Editorials

Prioritise vaccinating expectant mothers

The many ways Covid-19 can affect humans is one of the key topics that keeps popping up in the discussions on combatting Covid-19, and identifying and protecting the groups that are more prone to contracting Covid-19 and/or experiencing complications due to the virus, is the foremost concern of those endeavouring to mitigate the pandemic. Owing to this risk, urgency, and limited resources, Sri Lanka too has had to prioritise groups that need to be vaccinated before others, and for the most part, these groups comprised frontline healthcare workers and the elderly.

However, as the aggressiveness and contagiousness of the Covid-19 virus keeps changing, the status quo is such that no country can focus solely on the previously identified groups as being at a higher risk of contracting the virus than others. Sri Lanka’s first death of a Covid-19-infected expectant mother which was reported this week did not receive adequate attention, perhaps due to the overall number of daily cases and deaths being on the rise. However, it is a grim reminder that Sri Lanka needs to step up its efforts to counter the pandemic, especially concerning identifying other vulnerable groups.

According to the information available to The Morning, at present, there are five Covid-19-positive expectant mothers in Intensive Care Units (ICUs) in the country, and the Ministry of Health is also considering vaccinating expectant mothers to prevent more severe infections. However, records also suggest that a final decision has not been arrived at yet, despite the high possibility of expectant mothers contracting the virus and them being at a higher risk not only because of their physical health condition but also due to the country’s overall situation.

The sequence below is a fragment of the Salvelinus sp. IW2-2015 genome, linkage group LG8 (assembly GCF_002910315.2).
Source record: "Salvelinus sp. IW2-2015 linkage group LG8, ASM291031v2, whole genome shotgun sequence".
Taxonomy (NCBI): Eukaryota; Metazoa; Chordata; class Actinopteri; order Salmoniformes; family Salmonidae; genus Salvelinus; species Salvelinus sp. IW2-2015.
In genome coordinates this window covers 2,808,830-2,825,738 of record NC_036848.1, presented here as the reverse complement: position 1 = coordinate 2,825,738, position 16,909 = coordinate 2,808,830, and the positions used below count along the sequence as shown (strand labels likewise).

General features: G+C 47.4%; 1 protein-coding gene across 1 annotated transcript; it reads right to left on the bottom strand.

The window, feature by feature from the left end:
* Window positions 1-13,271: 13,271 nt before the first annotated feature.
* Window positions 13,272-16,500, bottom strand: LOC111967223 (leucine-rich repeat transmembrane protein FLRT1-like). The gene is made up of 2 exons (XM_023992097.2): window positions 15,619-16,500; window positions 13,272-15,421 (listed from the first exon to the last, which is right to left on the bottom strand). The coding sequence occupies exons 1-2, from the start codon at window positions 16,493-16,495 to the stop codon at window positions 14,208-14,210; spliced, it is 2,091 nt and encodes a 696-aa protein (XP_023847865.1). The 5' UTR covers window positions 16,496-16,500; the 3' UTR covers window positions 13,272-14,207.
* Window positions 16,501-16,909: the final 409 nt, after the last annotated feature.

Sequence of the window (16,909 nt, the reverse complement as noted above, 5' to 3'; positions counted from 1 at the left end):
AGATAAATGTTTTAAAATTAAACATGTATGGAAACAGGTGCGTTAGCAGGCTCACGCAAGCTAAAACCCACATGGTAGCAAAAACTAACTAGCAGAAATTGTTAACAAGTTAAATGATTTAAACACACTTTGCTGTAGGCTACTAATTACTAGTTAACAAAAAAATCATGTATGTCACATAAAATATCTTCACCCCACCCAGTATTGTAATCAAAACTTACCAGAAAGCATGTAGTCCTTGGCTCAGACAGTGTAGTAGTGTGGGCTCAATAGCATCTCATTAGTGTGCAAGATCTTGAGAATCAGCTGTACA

When it comes to vaccinating expectant mothers, not only Sri Lanka, but a considerable number of countries around the globe are also in a state of uncertainty, as very limited information is available about the pros and cons of administering the vaccine on expectant mothers, mainly due to each expectant mother’s condition being unique. The Ministry of Health has acknowledged the importance of vaccinating expectant mothers, and experts in the medical field have put forward suggestions requesting that at least working expectant mothers and also expectant mothers who have other medical conditions be vaccinated as a start.

According to the Centres for Disease Control and Prevention (CDC), the national public health agency of the US, clinical trials are underway and it is planning to study as to how well the expectant mothers’ bodies would react to the vaccine. However, in addition to medical factors, other factors such as allergies and the immune system, and social factors such as the area of residence, also play a certain role when it comes to their suitability to get vaccinated and the ability to benefit from it without experiencing side effects.

The bottom line is that, as Sri Lankan health authorities have pointed out, it is not possible to employ a blanket policy to vaccinate all expectant mothers, as their bodies and conditions are unique, and therefore how their bodies react to the vaccine cannot be predicted. This situation, however, does not negate the fact that all expectant mothers are at a higher risk than those who are not pregnant, and local health experts, yesterday (6), cautioned that expectant mothers face a higher risk of experiencing complications after the 28th week of pregnancy. It was also stated that approximately 80% of expectant mothers who contract the virus are less likely to show symptoms before the completion of the 28th week. Researchers say that these complications may range from extremely mild to severe, and in the case of expectant mothers, any complication has the potential to affect the foetus.

Even though the issue of expectant mothers getting the Covid-19 vaccine is currently in an uncertain state, the health authorities have commenced discussions in this connection. Also, it is a reality that despite the higher risk and necessity, the availability of resources also plays a significant role in this process. At the end of the day, every safety concern related to Covid-19 boils down to the cardinal rule that prevention is better than cure, and prevention is still the best solution to Covid-19, and in this regard, safeguarding expectant mothers, who carry the lives of future generations in their wombs, deserve and should receive the best of our precautions in these uncertain times.